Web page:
There’s no denying New York is an expensive city. Even modest hotel rooms can routinely run $200/night or more. If your budget is really tight you could stay in a hostel or maybe couch surf. My friend and I weren’t travelling on a shoestring but we also hated the idea of spending so much just for a place to sleep and shower. By being diligent I managed to snag us a room in a 3 star midtown hotel for $90/night that normally listed for $170 or more.
On our first visit to New York we stayed at the Pod Hotel based on a recommendation from a friend. We paid $170/night for a shoebox of a room with bunk beds and a shared bath. We were blown away by the cost of hotel rooms in NYC so anything under $200 seemed like a bargain. The room was small but stylish and the shared bathroom was all marble and granite with spa shower heads and piped in hip ambient music. A super handy feature in each room was the lights over the door telling you which of the 4 bathrooms were free at any given moment.
On our next trip we decided to stay at the Pod again so we went ahead and booked the room, again for $170/night. For some reason I checked back a few days later to see prices and noticed that the room had dropped in price. The best thing about booking through a hotel directly instead of an aggregator is that you don’t have to pay in advance. I contacted the hotel and asked if we could have our room at the new advertised price. They dropped it down to $109 for us. Sweet.
Knowing that the price had already dropped once, I decided to keep an eye on the room. A few days later I noticed that a couple of the nights had dropped again. Score! This time the hotel staff weren’t so quick to change my reservation. When I asked them if I cancelled the nights in question and made a new reservation through the web, could they combine the two together or would we need to change rooms, they yielded and I got the room for under $90/night.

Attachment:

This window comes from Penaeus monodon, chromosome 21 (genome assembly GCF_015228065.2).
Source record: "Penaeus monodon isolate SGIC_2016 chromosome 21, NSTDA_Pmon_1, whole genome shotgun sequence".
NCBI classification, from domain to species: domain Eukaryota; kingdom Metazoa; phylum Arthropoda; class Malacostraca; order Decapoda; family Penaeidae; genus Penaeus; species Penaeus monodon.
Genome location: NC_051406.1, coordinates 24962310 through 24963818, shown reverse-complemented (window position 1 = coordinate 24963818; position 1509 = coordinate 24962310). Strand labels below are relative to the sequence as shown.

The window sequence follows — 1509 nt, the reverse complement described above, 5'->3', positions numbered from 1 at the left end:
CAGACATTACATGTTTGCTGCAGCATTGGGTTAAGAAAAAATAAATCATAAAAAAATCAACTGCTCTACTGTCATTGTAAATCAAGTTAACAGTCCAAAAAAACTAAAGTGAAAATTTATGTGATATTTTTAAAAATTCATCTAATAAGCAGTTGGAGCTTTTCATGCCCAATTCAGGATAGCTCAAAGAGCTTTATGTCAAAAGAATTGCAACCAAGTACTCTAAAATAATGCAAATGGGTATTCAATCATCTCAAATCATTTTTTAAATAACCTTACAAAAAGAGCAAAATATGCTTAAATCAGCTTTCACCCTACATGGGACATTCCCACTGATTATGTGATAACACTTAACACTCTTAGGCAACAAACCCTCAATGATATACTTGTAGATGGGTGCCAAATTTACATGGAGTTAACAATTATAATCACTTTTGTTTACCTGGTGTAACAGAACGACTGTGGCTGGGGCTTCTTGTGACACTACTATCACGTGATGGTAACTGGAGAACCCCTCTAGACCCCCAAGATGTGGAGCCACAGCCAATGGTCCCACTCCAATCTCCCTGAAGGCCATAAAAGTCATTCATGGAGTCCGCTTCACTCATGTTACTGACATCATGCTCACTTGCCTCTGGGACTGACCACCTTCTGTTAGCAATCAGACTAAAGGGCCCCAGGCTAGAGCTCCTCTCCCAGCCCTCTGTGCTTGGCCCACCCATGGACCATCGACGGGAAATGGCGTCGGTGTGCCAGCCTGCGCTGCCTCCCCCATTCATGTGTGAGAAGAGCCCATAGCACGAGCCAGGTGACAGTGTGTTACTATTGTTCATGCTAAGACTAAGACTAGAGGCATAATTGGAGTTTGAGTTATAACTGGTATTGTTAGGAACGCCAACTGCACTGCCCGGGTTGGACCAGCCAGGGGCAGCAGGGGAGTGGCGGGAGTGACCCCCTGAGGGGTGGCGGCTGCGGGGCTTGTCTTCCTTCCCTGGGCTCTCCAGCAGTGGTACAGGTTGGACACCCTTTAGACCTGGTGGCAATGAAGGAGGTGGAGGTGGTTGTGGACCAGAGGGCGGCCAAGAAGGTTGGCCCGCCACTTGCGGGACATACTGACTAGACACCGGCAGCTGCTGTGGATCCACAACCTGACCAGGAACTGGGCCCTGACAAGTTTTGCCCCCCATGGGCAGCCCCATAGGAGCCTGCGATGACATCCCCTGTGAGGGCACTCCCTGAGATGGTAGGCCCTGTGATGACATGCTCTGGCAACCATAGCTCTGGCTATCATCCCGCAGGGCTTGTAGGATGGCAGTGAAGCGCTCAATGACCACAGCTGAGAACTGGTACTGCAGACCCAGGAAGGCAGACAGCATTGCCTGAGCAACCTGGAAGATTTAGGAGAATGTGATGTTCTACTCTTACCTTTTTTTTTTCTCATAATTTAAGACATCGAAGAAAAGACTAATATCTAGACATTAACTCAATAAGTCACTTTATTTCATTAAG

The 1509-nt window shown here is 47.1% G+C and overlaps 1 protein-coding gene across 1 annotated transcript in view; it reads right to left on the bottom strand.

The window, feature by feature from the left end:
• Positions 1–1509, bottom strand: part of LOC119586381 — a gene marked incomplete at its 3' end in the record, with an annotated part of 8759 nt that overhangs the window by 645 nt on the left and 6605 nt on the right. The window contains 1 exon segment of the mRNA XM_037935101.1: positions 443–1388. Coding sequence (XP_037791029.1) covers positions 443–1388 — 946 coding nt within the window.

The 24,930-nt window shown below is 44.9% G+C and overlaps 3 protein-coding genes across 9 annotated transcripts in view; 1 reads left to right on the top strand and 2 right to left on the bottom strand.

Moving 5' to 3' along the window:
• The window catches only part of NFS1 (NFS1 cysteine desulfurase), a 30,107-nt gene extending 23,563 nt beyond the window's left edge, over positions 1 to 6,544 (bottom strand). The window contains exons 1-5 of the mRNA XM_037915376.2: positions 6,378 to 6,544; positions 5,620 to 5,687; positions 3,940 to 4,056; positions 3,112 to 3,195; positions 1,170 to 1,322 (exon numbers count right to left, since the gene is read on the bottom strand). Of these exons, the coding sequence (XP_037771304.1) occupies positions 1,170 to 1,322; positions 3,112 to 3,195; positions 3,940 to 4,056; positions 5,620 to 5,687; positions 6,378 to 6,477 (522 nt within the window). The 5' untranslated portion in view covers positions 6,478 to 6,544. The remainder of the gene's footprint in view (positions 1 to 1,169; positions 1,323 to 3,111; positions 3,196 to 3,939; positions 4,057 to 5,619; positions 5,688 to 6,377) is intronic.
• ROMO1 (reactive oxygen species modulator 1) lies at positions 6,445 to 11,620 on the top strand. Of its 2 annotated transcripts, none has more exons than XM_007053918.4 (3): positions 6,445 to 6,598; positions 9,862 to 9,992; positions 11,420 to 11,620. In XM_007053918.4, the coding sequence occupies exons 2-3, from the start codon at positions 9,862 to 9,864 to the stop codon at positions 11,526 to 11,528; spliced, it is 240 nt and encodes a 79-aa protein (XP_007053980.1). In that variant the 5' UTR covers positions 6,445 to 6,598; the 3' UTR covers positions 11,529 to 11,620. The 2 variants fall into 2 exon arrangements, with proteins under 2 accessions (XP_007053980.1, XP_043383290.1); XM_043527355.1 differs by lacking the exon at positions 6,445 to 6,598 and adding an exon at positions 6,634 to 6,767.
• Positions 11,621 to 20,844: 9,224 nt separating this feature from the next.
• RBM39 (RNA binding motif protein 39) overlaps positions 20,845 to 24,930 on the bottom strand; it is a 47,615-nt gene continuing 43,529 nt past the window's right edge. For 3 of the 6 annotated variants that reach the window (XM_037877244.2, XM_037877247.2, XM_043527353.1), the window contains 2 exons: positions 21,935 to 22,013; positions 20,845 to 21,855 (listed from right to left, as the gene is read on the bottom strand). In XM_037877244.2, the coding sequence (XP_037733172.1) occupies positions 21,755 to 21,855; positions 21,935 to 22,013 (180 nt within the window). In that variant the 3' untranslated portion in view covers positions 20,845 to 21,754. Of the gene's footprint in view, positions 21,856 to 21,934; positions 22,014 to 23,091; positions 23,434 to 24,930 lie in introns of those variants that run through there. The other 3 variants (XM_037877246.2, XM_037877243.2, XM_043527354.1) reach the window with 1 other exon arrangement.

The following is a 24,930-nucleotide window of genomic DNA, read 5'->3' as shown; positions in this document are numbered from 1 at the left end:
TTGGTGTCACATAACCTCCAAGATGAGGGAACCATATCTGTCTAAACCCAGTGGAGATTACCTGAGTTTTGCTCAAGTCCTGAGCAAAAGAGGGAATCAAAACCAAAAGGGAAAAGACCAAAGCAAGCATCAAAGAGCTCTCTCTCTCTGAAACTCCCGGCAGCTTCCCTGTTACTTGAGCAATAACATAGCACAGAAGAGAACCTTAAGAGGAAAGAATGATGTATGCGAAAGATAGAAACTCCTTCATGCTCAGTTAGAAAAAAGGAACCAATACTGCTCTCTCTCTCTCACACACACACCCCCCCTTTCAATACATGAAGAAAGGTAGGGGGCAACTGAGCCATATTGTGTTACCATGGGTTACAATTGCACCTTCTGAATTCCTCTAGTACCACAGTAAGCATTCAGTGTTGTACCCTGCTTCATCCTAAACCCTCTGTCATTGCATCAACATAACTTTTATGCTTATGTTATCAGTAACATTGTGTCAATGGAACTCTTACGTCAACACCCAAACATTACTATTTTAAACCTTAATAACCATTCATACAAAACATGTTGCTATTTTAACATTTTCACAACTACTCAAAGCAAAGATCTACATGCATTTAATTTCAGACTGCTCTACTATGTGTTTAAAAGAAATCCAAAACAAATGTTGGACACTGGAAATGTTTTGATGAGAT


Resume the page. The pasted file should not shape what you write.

Saving $80/night meant that we could see an extra Broadway show (also bought at a discount) or get a few extra cupcakes from Magnolia without blowing away our credit cards. Aggregators like Expedia or Travelocity may offer better deals than directly from the website but it’s worth checking out the hotel’s cancellation policy and comparing their direct price. If it drops between booking and your stay you can get your room for the lower price. It can pay to be vigilant and it never hurts to ask. The worst they’ll say is no.
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Melissa Hogan is a web designer by trade, a hobbyist concert photographer, a one-time amateur bellydancer, a shoe lover and a travel junkie. The travel bug has only really hit hard in recent years but she’s attempting to make the most of it while still working 9-5. Follow along at Suitcase and Heels or on Twitter @avalonmel.